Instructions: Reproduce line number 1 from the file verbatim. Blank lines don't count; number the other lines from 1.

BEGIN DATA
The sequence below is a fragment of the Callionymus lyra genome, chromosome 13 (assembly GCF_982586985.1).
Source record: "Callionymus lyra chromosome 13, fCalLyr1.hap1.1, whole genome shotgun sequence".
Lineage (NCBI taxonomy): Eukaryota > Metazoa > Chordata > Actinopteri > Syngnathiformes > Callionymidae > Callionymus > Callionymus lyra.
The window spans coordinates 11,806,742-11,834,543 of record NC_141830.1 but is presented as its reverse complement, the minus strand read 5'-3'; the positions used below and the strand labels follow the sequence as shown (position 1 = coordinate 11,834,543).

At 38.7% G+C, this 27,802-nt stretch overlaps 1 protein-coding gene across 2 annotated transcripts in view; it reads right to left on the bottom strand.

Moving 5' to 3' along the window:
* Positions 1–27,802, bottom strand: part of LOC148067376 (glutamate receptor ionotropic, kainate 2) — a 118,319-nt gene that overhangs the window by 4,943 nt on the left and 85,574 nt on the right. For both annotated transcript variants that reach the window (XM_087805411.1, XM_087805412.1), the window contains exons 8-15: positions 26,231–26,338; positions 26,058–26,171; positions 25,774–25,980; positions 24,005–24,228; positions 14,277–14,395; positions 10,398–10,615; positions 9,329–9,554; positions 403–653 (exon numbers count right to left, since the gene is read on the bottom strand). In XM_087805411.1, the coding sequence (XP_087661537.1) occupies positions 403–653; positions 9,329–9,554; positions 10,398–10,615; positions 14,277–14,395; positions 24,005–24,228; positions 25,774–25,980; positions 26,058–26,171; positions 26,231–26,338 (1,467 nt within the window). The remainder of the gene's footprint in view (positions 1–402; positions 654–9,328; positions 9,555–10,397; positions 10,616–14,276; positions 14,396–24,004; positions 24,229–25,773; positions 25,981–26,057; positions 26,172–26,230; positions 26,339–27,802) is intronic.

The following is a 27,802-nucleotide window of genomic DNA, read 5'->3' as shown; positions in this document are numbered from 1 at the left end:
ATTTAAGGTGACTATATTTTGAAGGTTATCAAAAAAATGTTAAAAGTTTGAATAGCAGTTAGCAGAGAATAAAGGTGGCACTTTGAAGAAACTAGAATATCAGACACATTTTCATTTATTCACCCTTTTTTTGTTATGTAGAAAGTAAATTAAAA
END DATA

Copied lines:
The sequence below is a fragment of the Callionymus lyra genome, chromosome 13 (assembly GCF_982586985.1).